Tuesday, April 1, 2014

Meet The New People--Same As The Old People?!?

From the days before Lost was a dirty word:

Wait...what the...?

Oh, yes, The New People.

How to explain The New People to you youngsters?

Let's let this promo get us started:

Now, just so we're clear, this is no April Fools joke--this was an actual TV show, which aired on ABC in 1969 and early 1970. For 17 episodes, we followed the adventures of a group of college students marooned on an abandoned island, left to create a new life, their own culture.

If you want the elevator pitch, it's Lord Of The Flies meets the 1960s counterculture, it's Lost meets student rush, it's Gilligan's Island meets The Way To Eden.

If you want a good idea of just how 1960s this show was, check out the closing credits, complete with theme song:

Before we completely dismiss The New People as a fascinating but irrelevant cultural artifact, we should note that the pilot was written by Rod Serling, which is more than many shows had going for it. Now, Rod didn't always go for subtle in his metaphors, and a show based on seeing how young adults would actually build their own society is a fairly transparent response to "don't trust anyone over 30." Not the worst premise in the universe, I suppose.

You can check out the full pilot here...as near as I can tell, it is the episode out there, and the only one Serling had anything to do with.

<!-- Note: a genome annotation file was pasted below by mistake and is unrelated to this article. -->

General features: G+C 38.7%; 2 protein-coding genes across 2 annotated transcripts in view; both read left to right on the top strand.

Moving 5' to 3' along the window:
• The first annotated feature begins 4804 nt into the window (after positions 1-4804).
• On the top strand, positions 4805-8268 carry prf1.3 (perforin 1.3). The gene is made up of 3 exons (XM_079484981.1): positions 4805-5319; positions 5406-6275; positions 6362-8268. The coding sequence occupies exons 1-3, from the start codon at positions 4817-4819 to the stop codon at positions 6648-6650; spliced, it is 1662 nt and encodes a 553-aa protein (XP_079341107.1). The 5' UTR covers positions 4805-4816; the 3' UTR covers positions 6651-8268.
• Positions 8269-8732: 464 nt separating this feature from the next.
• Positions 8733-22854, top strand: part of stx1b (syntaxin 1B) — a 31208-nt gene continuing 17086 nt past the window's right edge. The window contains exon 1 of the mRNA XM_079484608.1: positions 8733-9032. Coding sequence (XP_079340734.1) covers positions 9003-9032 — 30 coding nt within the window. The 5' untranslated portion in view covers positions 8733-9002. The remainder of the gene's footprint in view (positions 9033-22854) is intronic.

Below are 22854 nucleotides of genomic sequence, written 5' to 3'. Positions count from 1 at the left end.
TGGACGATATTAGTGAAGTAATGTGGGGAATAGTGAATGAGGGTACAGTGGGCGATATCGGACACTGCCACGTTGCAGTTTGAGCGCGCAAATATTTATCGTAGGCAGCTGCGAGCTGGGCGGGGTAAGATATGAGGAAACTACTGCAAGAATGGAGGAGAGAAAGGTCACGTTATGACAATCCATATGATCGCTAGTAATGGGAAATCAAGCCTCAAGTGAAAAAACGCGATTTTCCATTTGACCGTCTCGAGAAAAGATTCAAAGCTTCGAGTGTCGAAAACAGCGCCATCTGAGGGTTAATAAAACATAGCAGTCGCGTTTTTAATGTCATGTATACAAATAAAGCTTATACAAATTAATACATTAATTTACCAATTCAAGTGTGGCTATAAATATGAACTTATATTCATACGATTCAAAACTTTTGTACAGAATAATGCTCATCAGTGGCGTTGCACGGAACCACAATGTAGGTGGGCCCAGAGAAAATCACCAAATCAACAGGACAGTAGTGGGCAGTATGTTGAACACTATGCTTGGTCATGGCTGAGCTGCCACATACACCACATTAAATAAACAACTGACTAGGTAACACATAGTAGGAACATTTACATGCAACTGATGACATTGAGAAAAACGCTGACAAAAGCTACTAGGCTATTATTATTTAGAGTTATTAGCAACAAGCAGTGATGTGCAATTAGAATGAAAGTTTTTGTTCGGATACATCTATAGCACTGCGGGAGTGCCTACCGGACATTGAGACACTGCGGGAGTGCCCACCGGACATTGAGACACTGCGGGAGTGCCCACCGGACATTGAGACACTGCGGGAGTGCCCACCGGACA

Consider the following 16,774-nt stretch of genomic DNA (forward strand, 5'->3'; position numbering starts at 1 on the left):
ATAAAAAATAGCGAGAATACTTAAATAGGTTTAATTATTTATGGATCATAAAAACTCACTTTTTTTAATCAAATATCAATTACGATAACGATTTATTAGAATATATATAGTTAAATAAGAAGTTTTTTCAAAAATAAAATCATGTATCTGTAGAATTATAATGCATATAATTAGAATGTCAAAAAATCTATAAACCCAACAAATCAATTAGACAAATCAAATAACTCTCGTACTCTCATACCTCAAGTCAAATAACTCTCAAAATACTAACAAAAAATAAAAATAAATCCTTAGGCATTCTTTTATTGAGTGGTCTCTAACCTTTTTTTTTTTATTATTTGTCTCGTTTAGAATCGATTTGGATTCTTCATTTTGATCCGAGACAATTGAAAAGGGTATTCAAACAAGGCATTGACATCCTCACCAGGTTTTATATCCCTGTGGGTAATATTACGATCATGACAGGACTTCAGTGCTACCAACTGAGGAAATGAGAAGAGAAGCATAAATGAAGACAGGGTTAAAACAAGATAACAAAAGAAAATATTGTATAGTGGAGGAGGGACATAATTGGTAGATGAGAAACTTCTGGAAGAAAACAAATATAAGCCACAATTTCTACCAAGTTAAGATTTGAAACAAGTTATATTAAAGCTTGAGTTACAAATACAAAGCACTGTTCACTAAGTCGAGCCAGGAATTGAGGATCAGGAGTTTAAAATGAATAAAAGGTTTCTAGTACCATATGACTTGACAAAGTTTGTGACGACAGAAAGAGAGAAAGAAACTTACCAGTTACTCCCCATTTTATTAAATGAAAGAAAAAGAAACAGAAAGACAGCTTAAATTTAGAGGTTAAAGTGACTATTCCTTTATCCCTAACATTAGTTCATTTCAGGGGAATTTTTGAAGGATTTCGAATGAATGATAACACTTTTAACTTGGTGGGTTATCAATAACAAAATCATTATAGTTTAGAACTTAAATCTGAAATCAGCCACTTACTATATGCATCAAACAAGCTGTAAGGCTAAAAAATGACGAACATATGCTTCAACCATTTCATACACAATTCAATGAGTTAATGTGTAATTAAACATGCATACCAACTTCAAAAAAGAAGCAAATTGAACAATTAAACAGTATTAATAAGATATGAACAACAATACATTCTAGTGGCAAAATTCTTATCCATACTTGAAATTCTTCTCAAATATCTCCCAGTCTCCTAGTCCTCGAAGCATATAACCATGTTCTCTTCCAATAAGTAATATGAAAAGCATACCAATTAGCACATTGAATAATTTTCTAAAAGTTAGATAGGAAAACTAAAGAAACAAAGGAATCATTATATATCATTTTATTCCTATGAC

But the show went on for 17 episodes. Here's a list of brief plot synopses, including

Wash takes issue with a self-proclaimed mystic who proposes to show the way to bliss through meditation and marijuana
The groups begin to realize they need to set some boundaries because living without laws and rules is not working for anyone
Or the riveting suspense of
 The group debates the pros and cons of building a new water system

Still, maybe there's something there worth revisiting. Someone should snatch up the comic book rights, or one of those trendy cable outfits could do a limited series. It's 45 years later--what would the society on that island look like now, when they're all in their 60s? How would they (and their inevitable children) react to the 21st century, when, say, the search for a missing Malaysian jetliner turns them up instead?

It wouldn't be the worst comic/show on the market...is Grant Morrison still pretending to work on stuff for DC?

1 comment:

Martin Gray said...

Sounds zowie! Looking at the few pics of the cast in later years in imdb, I can make the show in my head!